Tesla and Toyota: A Match Made on Wall Street?

Tesla’s new partnership with Toyota comes at a trying time in the history of both companies. The recent announcement initially seemed to be good news for these two leaders in the burgeoning green car market. But Tesla’s amended S-1 filing released May 27 indicates that perhaps the deal isn’t as rosy as it first appeared–at least for Tesla.

The agreement hinges on three key points:

  1. Tesla will purchase Toyota’s recently closed NUMMI factory in Fremont, Calif.
  2. Toyota will invest $50 million in Tesla when the company goes public.
  3. The companies will partner to develop a more affordable electric car, capitalizing on key aspects of Tesla’s IP while incorporating the economies of scale and high performance Toyota is known for.

Tesla’s tenuous situation

Tesla’s reputation has suffered as the Model S failed to bring expected success. Reports of leadership problems, poor revenue figures and high costs leading to net losses, and the tragic plane crash that killed three key Tesla employees in February further dampened the company’s prospects of a successful 2010 IPO. Recent news of CEO Elon Musk’s messy divorce and tenuous cash situation, and disclosures that the company paid him hundreds of thousands of dollars in exchange for use of his private plane, also contribute to the poor outlook.Tesla Model S

Purchasing the NUMMI factory allows Tesla to avoid tens of millions of dollars of fixed costs associated with building and outfitting a new factory, though cash will be needed for updated and new equipment (in addition to the $42 million purchase price). Toyota’s willingness to invest in and partner with Tesla is a much-needed vote of confidence from one of the giants of the automotive industry. It also constitutes a change of dogma from Toyota, which had long held fast to the idea that hybrids, not all-electric vehicles, were the future of the green car industry.

However, Tesla does not currently need the additional capacity, and has no firm plans on what it is going to do with it. Its current volume is less than 5,000 cars per year, while the NUMMI plant has a capacity of over half a million. Further, the amended S-1 states that Toyota and Tesla “have not yet entered into any agreements, including any purchase orders…for such arrangements and [they] may never do so.” Not exactly a reassuring statement, particularly to the Fremont NUMMI workers.

This isn’t the first time that Tesla has released overly optimistic announcements–in August 2009 it announced that it was finally profitable, but this was belied by fourth quarter sales reports included in the original S-1 filing in January 2010.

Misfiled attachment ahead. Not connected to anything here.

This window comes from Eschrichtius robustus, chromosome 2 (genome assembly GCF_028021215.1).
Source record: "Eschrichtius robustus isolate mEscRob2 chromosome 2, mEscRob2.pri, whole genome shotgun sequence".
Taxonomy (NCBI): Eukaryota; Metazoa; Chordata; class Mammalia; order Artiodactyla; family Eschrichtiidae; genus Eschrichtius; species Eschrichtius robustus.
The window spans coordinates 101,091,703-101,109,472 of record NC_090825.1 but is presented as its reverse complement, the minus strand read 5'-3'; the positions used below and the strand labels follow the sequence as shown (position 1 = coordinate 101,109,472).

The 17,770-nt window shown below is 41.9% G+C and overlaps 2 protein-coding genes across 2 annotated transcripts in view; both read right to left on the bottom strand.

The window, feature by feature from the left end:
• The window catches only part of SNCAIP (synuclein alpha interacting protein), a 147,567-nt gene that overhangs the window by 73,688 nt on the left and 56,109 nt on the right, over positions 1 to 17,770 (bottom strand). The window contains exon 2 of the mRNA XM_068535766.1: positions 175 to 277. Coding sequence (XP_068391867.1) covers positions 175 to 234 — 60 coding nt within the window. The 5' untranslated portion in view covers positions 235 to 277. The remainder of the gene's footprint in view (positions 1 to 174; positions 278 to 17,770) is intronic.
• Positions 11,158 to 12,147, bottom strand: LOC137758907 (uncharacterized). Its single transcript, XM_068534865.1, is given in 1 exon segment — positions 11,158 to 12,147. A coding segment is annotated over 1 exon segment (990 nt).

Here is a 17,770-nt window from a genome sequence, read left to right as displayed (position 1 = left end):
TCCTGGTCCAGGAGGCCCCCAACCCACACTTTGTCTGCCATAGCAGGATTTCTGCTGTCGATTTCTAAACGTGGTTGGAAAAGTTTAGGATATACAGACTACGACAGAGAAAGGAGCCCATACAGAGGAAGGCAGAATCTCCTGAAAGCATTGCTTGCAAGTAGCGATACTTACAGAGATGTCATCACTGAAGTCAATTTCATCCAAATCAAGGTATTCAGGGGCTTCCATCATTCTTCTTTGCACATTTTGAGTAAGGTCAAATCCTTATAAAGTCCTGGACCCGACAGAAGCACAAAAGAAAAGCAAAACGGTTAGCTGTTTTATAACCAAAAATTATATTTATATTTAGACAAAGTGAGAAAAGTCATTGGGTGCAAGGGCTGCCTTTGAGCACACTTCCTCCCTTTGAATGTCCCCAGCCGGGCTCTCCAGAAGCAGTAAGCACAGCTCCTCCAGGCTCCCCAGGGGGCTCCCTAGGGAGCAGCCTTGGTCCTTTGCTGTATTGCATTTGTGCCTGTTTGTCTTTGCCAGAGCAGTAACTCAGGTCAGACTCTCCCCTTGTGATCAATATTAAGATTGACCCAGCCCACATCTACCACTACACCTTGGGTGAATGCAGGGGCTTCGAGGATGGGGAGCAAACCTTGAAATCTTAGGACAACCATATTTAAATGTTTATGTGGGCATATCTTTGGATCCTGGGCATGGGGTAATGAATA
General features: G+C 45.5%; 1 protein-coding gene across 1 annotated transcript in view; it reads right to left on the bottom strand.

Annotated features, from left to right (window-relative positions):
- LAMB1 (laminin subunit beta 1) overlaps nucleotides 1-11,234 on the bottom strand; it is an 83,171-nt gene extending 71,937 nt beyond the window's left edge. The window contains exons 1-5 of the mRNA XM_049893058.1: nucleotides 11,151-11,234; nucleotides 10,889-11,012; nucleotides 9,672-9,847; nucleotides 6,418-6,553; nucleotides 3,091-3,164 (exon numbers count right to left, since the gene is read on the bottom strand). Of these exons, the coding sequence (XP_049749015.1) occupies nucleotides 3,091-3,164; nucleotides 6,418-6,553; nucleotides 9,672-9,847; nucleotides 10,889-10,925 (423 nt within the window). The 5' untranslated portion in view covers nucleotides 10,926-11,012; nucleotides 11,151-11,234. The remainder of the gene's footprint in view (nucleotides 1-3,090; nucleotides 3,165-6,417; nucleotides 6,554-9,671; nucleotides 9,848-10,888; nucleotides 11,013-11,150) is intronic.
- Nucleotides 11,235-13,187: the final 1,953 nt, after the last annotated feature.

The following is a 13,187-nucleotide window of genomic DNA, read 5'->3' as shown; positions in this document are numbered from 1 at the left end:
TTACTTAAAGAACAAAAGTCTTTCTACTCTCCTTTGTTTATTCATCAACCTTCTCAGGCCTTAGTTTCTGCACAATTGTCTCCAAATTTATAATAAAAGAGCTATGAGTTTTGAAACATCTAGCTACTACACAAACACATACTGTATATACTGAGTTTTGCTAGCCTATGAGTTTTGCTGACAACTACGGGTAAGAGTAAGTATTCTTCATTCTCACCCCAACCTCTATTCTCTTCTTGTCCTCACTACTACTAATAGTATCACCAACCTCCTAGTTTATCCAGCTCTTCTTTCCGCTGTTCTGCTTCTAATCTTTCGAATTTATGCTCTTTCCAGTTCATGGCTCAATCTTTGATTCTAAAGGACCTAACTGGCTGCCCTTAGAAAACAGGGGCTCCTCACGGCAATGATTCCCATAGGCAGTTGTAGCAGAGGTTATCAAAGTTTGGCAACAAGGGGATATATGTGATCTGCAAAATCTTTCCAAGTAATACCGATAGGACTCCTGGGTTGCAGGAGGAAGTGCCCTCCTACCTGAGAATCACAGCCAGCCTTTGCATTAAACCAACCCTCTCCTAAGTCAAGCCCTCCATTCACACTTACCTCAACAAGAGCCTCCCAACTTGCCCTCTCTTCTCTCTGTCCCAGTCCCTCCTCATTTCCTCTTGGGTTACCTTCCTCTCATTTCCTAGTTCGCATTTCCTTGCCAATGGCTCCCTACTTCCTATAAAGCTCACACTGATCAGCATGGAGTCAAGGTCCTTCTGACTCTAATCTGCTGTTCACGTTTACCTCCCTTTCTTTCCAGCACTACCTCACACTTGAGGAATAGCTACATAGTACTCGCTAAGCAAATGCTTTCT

Toyota’s troubles

Toyota is in even more trouble than Tesla. It is in the midst of the largest recall in automotive history, bringing public relations nightmares and financial problems in its wake. Though analysts have remained bullish on Toyota stock, the share price has declined significantly over the past six months. Toyota has long been seen as an innovator in developing alternative energy sources for cars as seen in the popular Prius model, but its reputation for quality and safety has suffered a major blow.

Toyota Prius

For Toyota, the agreement with Tesla is relatively small potatoes—but the public relations boost and Tesla’s taking the NUMMI factory off of its hands are good things in the short term. If it does invest in Tesla, that might lead to Toyota’s eventual acquisition of the electric car maker, which would make Toyota the leader in the green car market. But the long-term impact of the potential partnership remains to be seen.

Stylish and affordable green cars?
Clearly, both Toyota and Tesla are in need of some good news and a public relations win. But has the hype surrounding the announcement been primarily to fan the flames of Wall Street and Silicon Valley investment? Or will it really create more affordable choices for those of us who want to drive stylish and affordable green cars?

Shivani is Principal at Friday Consulting, where she works with food and technology startups on strategy, finance, and business planning. She is also a founding consultant at AchieveMission. Shivani holds a BA from Stanford University, and an MBA from Presidio Graduate School. Follow her on twitter @shivaniganguly.

6 responses

  1. Found this article really informative.This is not an area I know much about (except that I drive an old Toyota Camry!). With the oil spill spoiling our coasts, more attention is needed to electric cars. This article points out some business complexities of that transition.

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